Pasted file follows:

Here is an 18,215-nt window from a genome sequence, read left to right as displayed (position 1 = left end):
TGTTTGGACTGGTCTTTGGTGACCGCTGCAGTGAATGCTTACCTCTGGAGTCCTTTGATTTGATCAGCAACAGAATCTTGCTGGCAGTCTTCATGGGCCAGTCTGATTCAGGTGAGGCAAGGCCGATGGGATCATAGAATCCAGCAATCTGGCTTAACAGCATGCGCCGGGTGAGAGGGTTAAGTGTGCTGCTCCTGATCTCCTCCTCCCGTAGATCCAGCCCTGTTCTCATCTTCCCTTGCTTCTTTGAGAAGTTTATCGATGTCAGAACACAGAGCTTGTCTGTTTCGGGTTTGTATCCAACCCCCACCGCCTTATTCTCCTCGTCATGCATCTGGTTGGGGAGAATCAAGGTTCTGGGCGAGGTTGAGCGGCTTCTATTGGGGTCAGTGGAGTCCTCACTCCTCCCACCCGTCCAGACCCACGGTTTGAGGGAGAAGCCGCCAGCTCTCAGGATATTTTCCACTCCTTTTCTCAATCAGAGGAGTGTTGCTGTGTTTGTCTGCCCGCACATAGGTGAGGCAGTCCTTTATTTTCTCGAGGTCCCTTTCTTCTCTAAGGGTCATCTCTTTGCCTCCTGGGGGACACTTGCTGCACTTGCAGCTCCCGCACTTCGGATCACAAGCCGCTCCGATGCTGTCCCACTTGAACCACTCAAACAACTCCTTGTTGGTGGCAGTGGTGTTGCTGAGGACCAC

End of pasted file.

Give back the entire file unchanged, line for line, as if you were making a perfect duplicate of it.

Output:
Here is an 18,215-nt window from a genome sequence, read left to right as displayed (position 1 = left end):
TGTTTGGACTGGTCTTTGGTGACCGCTGCAGTGAATGCTTACCTCTGGAGTCCTTTGATTTGATCAGCAACAGAATCTTGCTGGCAGTCTTCATGGGCCAGTCTGATTCAGGTGAGGCAAGGCCGATGGGATCATAGAATCCAGCAATCTGGCTTAACAGCATGCGCCGGGTGAGAGGGTTAAGTGTGCTGCTCCTGATCTCCTCCTCCCGTAGATCCAGCCCTGTTCTCATCTTCCCTTGCTTCTTTGAGAAGTTTATCGATGTCAGAACACAGAGCTTGTCTGTTTCGGGTTTGTATCCAACCCCCACCGCCTTATTCTCCTCGTCATGCATCTGGTTGGGGAGAATCAAGGTTCTGGGCGAGGTTGAGCGGCTTCTATTGGGGTCAGTGGAGTCCTCACTCCTCCCACCCGTCCAGACCCACGGTTTGAGGGAGAAGCCGCCAGCTCTCAGGATATTTTCCACTCCTTTTCTCAATCAGAGGAGTGTTGCTGTGTTTGTCTGCCCGCACATAGGTGAGGCAGTCCTTTATTTTCTCGAGGTCCCTTTCTTCTCTAAGGGTCATCTCTTTGCCTCCTGGGGGACACTTGCTGCACTTGCAGCTCCCGCACTTCGGATCACAAGCCGCTCCGATGCTGTCCCACTTGAACCACTCAAACAACTCCTTGTTGGTGGCAGTGGTGTTGCTGAGGACCAC